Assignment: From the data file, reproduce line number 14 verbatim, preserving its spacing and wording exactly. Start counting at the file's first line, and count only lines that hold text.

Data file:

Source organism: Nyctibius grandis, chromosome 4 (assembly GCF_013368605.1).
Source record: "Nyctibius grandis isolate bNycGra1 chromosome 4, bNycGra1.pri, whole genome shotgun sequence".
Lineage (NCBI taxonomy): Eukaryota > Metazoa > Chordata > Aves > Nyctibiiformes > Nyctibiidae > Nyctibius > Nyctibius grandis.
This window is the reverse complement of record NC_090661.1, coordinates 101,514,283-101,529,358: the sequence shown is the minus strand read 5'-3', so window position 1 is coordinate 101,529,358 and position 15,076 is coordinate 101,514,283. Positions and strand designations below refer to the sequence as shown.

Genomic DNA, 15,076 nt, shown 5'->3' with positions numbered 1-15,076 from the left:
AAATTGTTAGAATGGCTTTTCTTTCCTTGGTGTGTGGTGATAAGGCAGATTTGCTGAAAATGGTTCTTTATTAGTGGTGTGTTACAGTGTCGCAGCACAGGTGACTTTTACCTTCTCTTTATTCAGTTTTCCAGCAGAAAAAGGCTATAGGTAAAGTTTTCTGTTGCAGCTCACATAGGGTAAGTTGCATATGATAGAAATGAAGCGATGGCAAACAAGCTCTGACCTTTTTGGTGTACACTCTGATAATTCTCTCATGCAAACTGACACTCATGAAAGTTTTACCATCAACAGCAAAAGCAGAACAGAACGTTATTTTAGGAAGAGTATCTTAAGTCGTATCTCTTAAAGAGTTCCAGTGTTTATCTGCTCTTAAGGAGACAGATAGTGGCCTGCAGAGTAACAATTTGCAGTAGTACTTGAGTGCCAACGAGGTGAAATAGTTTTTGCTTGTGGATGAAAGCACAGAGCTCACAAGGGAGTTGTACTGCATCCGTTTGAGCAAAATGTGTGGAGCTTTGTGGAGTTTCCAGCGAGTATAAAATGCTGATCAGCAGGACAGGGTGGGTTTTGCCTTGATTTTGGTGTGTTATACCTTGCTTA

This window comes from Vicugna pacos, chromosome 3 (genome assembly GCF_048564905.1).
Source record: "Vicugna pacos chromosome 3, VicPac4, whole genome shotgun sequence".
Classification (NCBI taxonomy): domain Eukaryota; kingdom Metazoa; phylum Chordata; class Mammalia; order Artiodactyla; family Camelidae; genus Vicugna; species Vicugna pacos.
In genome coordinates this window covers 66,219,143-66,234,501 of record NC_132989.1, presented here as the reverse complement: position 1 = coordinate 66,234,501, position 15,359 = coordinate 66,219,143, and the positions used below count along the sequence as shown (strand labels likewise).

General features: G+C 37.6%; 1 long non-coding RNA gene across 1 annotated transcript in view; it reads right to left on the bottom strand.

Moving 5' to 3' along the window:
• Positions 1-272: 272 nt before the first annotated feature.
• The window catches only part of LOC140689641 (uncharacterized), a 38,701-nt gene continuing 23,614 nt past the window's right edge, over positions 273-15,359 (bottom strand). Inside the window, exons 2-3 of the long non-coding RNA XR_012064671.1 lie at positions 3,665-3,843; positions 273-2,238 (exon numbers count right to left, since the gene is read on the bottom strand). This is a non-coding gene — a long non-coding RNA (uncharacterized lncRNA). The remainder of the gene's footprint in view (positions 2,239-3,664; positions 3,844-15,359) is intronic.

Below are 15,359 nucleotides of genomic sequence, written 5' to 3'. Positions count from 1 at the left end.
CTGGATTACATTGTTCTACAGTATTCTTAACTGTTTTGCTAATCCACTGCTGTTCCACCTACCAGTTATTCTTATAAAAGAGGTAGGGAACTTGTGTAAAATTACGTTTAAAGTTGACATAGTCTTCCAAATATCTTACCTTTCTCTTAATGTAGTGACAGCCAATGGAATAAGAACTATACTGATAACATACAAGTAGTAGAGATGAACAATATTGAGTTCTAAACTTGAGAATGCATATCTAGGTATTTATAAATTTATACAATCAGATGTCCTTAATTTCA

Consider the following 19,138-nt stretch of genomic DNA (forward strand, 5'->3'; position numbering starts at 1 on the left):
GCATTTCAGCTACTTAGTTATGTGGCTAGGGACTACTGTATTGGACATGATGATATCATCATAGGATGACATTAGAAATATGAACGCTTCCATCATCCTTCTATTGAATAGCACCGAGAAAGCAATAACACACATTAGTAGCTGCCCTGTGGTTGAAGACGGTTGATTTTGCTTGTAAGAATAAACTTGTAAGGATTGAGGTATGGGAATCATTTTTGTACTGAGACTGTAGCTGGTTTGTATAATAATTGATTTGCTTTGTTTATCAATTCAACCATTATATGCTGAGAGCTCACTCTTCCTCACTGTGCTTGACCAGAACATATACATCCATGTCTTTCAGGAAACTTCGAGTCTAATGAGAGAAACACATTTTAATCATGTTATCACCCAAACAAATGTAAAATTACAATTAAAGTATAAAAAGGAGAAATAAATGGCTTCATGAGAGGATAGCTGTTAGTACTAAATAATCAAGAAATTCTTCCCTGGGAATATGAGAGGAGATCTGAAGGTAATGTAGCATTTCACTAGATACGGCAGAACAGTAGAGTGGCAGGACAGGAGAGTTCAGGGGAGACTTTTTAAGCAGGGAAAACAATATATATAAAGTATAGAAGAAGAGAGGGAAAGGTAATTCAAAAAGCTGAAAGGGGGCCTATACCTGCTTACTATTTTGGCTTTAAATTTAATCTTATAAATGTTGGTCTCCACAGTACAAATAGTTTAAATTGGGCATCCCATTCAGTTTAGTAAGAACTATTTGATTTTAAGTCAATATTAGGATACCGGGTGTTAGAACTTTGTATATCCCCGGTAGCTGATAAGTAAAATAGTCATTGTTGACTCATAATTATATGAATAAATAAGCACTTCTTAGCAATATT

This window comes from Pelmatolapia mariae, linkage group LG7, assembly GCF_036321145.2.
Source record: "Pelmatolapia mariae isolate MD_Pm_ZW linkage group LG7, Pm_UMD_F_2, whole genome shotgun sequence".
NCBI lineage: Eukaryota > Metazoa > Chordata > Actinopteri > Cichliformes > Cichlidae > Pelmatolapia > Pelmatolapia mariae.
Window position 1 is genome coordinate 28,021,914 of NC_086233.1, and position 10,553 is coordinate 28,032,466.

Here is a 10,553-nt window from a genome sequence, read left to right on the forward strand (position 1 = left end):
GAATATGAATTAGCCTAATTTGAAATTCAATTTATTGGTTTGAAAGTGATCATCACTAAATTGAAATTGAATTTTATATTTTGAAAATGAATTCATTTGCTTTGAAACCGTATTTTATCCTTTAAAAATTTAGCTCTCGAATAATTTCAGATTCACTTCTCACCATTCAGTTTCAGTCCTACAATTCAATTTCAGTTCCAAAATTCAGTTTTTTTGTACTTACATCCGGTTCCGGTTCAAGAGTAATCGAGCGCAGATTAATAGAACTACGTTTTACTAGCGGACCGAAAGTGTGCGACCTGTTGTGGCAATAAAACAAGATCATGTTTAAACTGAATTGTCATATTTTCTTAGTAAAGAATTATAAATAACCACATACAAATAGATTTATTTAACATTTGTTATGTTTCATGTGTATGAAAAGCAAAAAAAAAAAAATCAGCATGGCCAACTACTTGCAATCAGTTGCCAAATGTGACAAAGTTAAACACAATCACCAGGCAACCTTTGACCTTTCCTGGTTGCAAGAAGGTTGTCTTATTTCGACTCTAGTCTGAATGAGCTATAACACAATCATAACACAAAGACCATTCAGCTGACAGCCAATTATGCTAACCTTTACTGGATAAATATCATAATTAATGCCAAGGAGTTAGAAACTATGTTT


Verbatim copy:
• The window catches only part of LOC140689641 (uncharacterized), a 38,701-nt gene continuing 23,614 nt past the window's right edge, over positions 273-15,359 (bottom strand). Inside the window, exons 2-3 of the long non-coding RNA XR_012064671.1 lie at positions 3,665-3,843; positions 273-2,238 (exon numbers count right to left, since the gene is read on the bottom strand). This is a non-coding gene — a long non-coding RNA (uncharacterized lncRNA). The remainder of the gene's footprint in view (positions 2,239-3,664; positions 3,844-15,359) is intronic.